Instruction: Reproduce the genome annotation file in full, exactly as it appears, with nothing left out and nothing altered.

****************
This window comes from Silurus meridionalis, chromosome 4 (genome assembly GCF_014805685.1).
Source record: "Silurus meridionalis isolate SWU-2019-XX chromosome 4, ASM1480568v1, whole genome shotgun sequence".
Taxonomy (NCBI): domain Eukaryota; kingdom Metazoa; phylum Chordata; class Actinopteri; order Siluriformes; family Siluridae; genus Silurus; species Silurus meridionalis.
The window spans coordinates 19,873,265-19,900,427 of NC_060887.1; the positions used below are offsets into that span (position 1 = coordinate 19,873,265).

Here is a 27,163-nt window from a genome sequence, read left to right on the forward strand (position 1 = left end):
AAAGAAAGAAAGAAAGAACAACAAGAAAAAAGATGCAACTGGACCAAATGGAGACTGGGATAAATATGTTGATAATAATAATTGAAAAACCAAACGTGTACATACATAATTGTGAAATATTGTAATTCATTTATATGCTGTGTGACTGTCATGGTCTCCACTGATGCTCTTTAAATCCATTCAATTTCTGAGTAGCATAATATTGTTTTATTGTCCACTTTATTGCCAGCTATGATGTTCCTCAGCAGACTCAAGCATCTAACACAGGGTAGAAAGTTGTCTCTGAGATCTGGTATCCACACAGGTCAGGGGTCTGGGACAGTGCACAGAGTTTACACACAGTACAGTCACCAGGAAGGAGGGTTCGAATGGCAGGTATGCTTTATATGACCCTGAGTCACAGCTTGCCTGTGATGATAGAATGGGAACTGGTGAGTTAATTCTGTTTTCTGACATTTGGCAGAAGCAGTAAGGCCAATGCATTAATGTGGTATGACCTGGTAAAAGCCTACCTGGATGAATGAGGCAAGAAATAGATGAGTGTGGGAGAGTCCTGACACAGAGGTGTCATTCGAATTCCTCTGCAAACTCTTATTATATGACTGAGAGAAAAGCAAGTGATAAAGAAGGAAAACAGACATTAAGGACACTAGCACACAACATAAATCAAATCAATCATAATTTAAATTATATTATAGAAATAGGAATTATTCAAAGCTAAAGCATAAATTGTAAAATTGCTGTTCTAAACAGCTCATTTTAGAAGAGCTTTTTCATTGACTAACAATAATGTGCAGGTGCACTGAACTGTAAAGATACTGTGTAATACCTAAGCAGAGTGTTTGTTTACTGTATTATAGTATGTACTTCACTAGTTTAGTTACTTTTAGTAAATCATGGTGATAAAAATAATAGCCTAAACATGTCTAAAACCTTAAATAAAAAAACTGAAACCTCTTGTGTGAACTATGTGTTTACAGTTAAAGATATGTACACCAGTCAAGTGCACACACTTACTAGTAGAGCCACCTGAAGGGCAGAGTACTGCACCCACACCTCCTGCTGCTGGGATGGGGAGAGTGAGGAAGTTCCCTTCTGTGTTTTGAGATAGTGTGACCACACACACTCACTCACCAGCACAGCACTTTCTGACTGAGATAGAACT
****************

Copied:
This window comes from Silurus meridionalis, chromosome 4 (genome assembly GCF_014805685.1).
Source record: "Silurus meridionalis isolate SWU-2019-XX chromosome 4, ASM1480568v1, whole genome shotgun sequence".
Taxonomy (NCBI): domain Eukaryota; kingdom Metazoa; phylum Chordata; class Actinopteri; order Siluriformes; family Siluridae; genus Silurus; species Silurus meridionalis.
The window spans coordinates 19,873,265-19,900,427 of NC_060887.1; the positions used below are offsets into that span (position 1 = coordinate 19,873,265).

Here is a 27,163-nt window from a genome sequence, read left to right on the forward strand (position 1 = left end):
AAAGAAAGAAAGAAAGAACAACAAGAAAAAAGATGCAACTGGACCAAATGGAGACTGGGATAAATATGTTGATAATAATAATTGAAAAACCAAACGTGTACATACATAATTGTGAAATATTGTAATTCATTTATATGCTGTGTGACTGTCATGGTCTCCACTGATGCTCTTTAAATCCATTCAATTTCTGAGTAGCATAATATTGTTTTATTGTCCACTTTATTGCCAGCTATGATGTTCCTCAGCAGACTCAAGCATCTAACACAGGGTAGAAAGTTGTCTCTGAGATCTGGTATCCACACAGGTCAGGGGTCTGGGACAGTGCACAGAGTTTACACACAGTACAGTCACCAGGAAGGAGGGTTCGAATGGCAGGTATGCTTTATATGACCCTGAGTCACAGCTTGCCTGTGATGATAGAATGGGAACTGGTGAGTTAATTCTGTTTTCTGACATTTGGCAGAAGCAGTAAGGCCAATGCATTAATGTGGTATGACCTGGTAAAAGCCTACCTGGATGAATGAGGCAAGAAATAGATGAGTGTGGGAGAGTCCTGACACAGAGGTGTCATTCGAATTCCTCTGCAAACTCTTATTATATGACTGAGAGAAAAGCAAGTGATAAAGAAGGAAAACAGACATTAAGGACACTAGCACACAACATAAATCAAATCAATCATAATTTAAATTATATTATAGAAATAGGAATTATTCAAAGCTAAAGCATAAATTGTAAAATTGCTGTTCTAAACAGCTCATTTTAGAAGAGCTTTTTCATTGACTAACAATAATGTGCAGGTGCACTGAACTGTAAAGATACTGTGTAATACCTAAGCAGAGTGTTTGTTTACTGTATTATAGTATGTACTTCACTAGTTTAGTTACTTTTAGTAAATCATGGTGATAAAAATAATAGCCTAAACATGTCTAAAACCTTAAATAAAAAAACTGAAACCTCTTGTGTGAACTATGTGTTTACAGTTAAAGATATGTACACCAGTCAAGTGCACACACTTACTAGTAGAGCCACCTGAAGGGCAGAGTACTGCACCCACACCTCCTGCTGCTGGGATGGGGAGAGTGAGGAAGTTCCCTTCTGTGTTTTGAGATAGTGTGACCACACACACTCACTCACCAGCACAGCACTTTCTGACTGAGATAGAACT